Australia's vividwireless is banking on its spectrum horde to give it a competitive advantage in the country's embryonic LTE market.
The operator, which operates a Wimax network in Perth, Sydney, Melbourne, Adelaide, Brisbane and Canberra, has been testing TD-LTE using equipment provided by Huawei.
CEO Martin Mercer told TelecomAsia the trial proved that its existing network is software upgradeable to TD-LTE, and that “we can run a 10MHz Wimax channel and a 20MHz LTE channel in parallel on the same baseband units and antennas.”
The company is now deciding whether to upgrade its network to TD-LTE or to run both Wimax and TD-LTE in tandem.
Mercer said that while TD-LTE “certainly figures into our national rollout plans,” a final decision is still being made.“The RAN part of TD-LTE is commercially ready, the limiting factor is devices,” he said.
“The extent to which and the timing of any TD-LTE deployments really is depending on our confidence about the device ecosystem, and that confidence is growing all the time.”
Running both Wimax and LTE is only an option because the company is “in the very fortunate position of having a lot of spectrum,” Mercer said. Vividwireless operates in the 2.3GHz band, and has between 70-90MHz of spectrum depending on the market.
For this reason, Mercer shrugged off Telstra's announcement yesterday that it had switched on its first LTE base stations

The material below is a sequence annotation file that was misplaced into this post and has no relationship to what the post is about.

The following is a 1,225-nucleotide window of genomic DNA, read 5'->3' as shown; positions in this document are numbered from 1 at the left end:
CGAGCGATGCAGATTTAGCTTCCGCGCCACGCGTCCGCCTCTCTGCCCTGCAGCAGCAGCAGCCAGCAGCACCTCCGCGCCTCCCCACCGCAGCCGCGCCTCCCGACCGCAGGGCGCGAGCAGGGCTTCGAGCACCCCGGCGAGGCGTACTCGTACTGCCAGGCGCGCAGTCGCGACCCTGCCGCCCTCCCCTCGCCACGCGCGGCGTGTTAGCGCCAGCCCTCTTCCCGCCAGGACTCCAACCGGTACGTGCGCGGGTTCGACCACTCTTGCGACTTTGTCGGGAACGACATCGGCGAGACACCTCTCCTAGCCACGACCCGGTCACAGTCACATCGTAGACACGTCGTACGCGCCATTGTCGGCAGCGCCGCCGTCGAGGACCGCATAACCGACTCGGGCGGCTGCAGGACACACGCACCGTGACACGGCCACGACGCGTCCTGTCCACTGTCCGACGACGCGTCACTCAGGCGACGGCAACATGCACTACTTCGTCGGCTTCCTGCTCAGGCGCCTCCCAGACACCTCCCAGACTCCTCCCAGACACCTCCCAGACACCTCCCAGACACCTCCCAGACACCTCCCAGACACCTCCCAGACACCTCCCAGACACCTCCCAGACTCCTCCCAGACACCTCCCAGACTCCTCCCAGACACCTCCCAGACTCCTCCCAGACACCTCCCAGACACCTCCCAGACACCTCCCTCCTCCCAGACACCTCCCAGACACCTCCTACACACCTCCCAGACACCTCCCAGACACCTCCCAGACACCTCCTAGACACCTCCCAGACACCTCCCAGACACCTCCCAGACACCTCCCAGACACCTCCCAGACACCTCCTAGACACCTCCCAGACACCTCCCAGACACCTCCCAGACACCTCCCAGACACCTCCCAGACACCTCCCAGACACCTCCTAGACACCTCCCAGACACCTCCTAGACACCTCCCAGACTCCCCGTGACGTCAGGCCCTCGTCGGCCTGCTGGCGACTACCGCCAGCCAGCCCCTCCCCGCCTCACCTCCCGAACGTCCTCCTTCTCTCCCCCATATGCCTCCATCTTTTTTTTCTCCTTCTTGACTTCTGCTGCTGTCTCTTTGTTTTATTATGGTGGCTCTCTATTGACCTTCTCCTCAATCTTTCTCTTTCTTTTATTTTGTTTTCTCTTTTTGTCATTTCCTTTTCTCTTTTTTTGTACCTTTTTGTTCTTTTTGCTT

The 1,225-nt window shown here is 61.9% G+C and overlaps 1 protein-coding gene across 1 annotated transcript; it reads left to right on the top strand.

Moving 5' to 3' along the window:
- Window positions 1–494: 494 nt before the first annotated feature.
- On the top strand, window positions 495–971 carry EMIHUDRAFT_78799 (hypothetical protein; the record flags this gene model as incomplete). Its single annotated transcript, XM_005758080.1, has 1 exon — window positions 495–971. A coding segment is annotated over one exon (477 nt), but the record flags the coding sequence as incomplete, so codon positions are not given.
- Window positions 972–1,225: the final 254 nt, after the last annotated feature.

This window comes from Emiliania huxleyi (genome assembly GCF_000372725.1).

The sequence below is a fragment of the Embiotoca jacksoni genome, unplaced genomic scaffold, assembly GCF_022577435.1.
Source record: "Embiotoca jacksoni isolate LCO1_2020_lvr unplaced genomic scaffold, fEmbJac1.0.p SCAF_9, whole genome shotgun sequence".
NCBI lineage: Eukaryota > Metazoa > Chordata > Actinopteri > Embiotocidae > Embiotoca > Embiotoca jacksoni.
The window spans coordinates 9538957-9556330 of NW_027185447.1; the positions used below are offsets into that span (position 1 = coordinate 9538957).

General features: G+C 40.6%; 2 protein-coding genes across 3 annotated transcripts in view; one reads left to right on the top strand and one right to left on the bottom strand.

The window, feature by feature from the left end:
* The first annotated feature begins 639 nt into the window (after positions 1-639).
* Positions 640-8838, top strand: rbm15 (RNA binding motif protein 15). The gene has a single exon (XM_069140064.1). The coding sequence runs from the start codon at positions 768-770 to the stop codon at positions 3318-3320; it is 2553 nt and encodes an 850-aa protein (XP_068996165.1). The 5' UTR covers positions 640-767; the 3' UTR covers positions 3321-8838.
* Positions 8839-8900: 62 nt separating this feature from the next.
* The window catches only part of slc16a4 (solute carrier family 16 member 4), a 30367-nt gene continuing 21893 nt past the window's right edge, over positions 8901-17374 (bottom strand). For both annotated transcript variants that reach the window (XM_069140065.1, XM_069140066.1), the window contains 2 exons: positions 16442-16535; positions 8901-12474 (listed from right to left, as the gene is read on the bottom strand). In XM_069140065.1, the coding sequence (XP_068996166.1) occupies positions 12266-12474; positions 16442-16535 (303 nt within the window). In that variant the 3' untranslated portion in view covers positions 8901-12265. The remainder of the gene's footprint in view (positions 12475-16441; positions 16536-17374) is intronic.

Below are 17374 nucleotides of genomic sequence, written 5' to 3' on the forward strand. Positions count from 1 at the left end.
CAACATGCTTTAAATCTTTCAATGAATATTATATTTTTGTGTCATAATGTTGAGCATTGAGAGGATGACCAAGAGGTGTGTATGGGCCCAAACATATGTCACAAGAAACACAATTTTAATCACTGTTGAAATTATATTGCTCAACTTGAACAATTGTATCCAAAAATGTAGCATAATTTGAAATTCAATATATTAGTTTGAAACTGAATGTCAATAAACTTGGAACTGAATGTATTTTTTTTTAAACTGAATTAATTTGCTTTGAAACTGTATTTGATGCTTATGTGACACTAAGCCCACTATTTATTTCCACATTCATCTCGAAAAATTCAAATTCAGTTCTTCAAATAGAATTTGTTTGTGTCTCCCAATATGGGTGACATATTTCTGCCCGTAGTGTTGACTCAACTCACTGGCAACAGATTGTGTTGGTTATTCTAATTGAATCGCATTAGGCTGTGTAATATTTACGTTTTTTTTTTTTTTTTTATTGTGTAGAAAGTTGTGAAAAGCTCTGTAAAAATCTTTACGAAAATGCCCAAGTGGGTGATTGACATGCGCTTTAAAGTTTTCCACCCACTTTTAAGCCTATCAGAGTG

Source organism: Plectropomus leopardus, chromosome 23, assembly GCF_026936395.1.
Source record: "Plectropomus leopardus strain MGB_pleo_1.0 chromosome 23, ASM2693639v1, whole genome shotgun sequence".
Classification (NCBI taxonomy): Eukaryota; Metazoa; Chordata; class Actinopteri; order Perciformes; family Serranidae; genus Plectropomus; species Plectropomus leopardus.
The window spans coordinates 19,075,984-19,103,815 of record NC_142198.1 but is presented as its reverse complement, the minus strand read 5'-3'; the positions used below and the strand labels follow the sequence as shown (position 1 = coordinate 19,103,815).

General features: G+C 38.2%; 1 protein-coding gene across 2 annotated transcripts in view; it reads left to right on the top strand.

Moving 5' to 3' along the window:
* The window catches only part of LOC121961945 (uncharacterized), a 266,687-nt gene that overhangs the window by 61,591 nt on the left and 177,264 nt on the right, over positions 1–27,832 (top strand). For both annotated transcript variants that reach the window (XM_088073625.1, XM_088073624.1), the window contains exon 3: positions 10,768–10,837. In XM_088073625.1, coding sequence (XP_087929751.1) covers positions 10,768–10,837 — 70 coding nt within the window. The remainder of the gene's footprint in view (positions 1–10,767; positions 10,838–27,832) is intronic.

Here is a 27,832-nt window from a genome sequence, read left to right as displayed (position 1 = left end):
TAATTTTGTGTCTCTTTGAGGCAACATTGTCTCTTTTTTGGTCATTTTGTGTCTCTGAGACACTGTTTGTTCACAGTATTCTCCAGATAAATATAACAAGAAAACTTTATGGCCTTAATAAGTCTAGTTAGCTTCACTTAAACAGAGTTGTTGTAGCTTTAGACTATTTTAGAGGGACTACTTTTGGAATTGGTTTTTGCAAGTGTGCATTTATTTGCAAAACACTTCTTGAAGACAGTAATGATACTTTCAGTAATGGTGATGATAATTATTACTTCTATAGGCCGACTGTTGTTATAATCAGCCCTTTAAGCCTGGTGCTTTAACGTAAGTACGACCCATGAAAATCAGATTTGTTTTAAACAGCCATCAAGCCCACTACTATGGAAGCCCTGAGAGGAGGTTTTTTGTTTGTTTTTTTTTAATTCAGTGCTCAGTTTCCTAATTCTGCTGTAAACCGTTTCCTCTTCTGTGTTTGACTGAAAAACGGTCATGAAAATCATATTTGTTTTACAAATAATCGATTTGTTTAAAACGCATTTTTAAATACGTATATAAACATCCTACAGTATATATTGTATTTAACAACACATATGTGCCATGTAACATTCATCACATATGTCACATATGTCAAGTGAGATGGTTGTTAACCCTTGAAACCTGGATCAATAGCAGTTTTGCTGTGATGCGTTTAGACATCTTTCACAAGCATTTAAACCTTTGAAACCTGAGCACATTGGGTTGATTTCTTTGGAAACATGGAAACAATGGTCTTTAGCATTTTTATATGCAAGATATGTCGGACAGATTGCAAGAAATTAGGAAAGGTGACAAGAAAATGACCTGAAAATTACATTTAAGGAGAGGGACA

with a view to a rollout to capitals by the end of the year. Telstra is refarming 1800MHz spectrum for the upgrade.
“Telstra will be using 10MHz channels which means that it won't really go any faster than their current HSPA+ network which uses bonded 5MHz channels,” he said. “And it won't go any faster than our Wimax network which uses 10MHz channels.”
Because of its spectrum constraints, Telstra's LTE plans are more about capitalizing on the more efficient data capabilities of LTE than increasing speeds, he said.
And Telstra isn't alone. “I think all [the major Australian carriers, which have all trialled LTE] are limited by the amount of spectrum they have today,” Mercer said.
Mercer also doesn't view the NBN national fiber network project as a head-on competitor, stating that vividwireless is targeting the wireless-only households that the NBN has always been planning for.
Vividwireless is a wholly-owned subsidiary of broadcaster Seven Group Holdings.